If the shoe fits
Fabian Stiepel is a professional shoe-fitter. Together with racing service manager Hans Hofer and material expert Manfred Rogetzer, he's part of the "magic triangle of winter sports" at Bründl.
On the wall of his workshop is a cheque the size of a bathtowel – a cheque for €60,000. It’s the prize money that Finnish skier Tanja Poutiainen won a few years ago for her giant slalom victory in Zagreb. It was also a triumph for skiboot fitter Fabian Stiepel, who, when Tanja tore the shell of her shoe, worked a night shift to fit a replacement boot to her foot.
When others are standing on the podium, Fabian has already climbed down – into the basement of the Flagshipstore. As part of the racing service team at Bründl Sports, he makes sure that skiers of all classes wear boots that fit like a glove so that they can transfer their full force to the skis.
You can have the fastest and most expensive skis but if your boots don’t fit, you can throw them away.
At age thirty, Fabian has seen plenty in his career: crushed toes, damaged scaphoid bones, dislocated outer and inner ankles, and all kinds of bunions. He says: “If you have a skiing accident, you go to the doctor. If you come in here with your face in agony, the problem is probably just your boot.” A professional racer will grit his or her teeth and in a minute or two, the whole thing will be over. For every hundredth of a second counts; athletes can’t afford to lose their concentration. That’s why the shell and the inner layer grip the foot like the pumped-up sleeve of a blood-pressure meter grips your upper arm. Normal tourist skiers are a different story. They spend all day on the slopes, they want to look good on the curves and they want their feet to feel comfortable. Here, the important thing is to find the right balance between toe room and tightness. Too much leeway means a loss of control over the skis; too little means an appointment at the orthopaedist’s, sooner or later.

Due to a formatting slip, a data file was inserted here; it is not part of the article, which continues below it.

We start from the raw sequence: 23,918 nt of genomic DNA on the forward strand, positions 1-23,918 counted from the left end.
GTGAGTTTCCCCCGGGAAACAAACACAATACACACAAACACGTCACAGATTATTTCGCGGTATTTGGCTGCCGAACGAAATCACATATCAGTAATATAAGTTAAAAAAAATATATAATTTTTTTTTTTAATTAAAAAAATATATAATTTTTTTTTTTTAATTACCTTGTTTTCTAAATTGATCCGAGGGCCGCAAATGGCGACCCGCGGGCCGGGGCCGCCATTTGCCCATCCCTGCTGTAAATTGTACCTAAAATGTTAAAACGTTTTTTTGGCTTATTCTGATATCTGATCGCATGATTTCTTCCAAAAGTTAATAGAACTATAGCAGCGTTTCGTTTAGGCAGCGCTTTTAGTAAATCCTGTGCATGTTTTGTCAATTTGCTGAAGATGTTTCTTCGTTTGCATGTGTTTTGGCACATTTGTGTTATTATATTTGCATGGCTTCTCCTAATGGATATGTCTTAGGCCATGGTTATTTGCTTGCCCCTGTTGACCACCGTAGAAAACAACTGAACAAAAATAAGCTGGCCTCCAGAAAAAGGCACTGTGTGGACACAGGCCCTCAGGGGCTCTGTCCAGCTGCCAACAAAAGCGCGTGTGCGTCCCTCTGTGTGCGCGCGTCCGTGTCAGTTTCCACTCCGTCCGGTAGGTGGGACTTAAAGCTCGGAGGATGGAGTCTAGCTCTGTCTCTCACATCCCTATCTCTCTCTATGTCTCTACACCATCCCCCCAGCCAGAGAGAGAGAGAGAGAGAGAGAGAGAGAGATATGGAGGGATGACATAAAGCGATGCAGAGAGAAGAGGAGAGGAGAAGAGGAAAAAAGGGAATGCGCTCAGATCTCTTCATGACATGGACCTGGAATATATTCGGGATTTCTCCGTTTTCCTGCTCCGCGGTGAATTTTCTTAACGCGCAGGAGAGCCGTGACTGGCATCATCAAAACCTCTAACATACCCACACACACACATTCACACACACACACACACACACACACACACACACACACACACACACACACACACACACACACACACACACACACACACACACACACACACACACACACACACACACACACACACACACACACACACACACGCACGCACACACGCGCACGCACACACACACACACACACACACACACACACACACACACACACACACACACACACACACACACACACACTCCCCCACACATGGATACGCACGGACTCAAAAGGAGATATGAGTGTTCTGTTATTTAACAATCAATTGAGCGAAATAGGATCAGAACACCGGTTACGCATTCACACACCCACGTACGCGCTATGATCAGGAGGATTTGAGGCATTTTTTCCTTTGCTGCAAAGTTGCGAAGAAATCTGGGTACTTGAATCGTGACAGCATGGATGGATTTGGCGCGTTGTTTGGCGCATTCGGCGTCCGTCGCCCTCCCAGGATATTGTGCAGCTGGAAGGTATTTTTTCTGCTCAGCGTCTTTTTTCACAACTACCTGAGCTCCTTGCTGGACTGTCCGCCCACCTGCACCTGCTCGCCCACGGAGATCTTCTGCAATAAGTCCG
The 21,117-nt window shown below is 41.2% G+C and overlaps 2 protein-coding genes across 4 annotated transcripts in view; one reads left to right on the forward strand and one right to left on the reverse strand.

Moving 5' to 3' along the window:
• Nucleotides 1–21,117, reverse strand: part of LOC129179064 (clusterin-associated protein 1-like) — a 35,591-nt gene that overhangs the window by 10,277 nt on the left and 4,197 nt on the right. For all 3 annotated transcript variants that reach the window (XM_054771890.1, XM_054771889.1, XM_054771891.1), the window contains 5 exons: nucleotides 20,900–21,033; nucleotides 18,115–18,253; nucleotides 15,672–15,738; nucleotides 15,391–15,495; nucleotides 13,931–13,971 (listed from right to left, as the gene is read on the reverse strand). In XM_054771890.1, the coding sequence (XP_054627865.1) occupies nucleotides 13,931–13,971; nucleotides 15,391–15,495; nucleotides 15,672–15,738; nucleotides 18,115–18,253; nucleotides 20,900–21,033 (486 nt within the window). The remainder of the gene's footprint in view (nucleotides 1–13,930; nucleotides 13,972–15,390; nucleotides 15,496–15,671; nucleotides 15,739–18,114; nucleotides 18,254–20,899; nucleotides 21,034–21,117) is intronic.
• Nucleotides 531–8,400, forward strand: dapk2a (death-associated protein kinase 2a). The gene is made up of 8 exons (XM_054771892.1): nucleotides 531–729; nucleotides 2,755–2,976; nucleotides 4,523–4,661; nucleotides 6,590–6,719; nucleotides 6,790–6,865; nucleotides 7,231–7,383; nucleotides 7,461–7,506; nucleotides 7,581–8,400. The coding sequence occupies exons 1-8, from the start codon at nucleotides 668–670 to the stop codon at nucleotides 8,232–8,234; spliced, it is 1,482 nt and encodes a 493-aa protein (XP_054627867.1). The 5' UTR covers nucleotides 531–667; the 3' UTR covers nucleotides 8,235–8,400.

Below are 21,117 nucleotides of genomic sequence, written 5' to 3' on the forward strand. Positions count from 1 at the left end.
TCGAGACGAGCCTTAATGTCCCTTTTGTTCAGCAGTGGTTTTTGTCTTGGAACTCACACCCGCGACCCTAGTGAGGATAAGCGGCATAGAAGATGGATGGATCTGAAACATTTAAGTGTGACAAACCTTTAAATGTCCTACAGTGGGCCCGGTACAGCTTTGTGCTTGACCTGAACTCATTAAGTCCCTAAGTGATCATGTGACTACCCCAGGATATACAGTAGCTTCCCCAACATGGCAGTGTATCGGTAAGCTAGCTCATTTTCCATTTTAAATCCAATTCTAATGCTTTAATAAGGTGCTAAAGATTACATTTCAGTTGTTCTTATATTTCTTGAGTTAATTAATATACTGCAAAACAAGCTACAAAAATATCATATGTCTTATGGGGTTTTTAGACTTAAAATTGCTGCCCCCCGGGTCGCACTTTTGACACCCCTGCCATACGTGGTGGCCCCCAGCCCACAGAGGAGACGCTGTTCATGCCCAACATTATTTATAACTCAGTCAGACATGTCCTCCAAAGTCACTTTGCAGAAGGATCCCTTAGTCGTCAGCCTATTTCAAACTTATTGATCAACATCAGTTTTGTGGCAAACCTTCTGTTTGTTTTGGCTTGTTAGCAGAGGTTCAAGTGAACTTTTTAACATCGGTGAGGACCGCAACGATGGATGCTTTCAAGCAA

Fabian can’t change the orientation of a foot – after all, he’s not a doctor. But he supports the foot so that its weight is distributed evenly and gently throughout the boot. For that purpose, he and his colleagues have a little room in the lower level of the building: a classical shoemaker’s workshop and a high-tech lab, all in one. Here, and outside in the sales area, you can find anything the shoe-fitter’s heart desires: hoses for blowing foam into the boot, two-component glue, a hot-air blower, a ski-boot oven, ski boot stretchers, a sole-canting device, compressed-air socks, and also common screw clamps, hammers and extracting mandrels of wood and metal. Whatever results in the harmonious unity of the boot with the foot is okay. And of course, despite all the advantages of modern machines, craftsman-like finesse is also required – as when Fabi, so his nickname, feels his way with his fingertips into the inside of a model boot, searching for the neuralgic points.
He’s taught himself many tricks of the trade during his apprenticeship in professional sports sales; even if his early “surgical” experiments have ruined a pair of boots or two. Later, he sought to refine his knowledge: on the manufacturers’ side in Italy, at a shoe-fitter’s in the United States, and with a master’s course in education.
The fact that the Wuppertal native has given up the racing circuit and has turned his back on the wide world in favour of Kaprun says something about Bründl. The company knows how to attract the best talents. Together with the former professional ski racer Hans Hofer and Manni Rogetzer, shop manager of the Kaprun flagship store, he’s part of the “magic triangle of winter sports” here: professional management of skis, footwear and materials procurement, perfectly interconnected. As far as Fabian is concerned, the customers thank him in their own way. In Sochi, two athletes won gold and bronze, respectively, in the snowboard competitions, in parallel slalom and giant slalom, after the shoe-fitter had taken their materials in hand. And amateur skiers often show their appreciation with a nice tip or a small favour. After all, who needs the pressure – especially on holiday?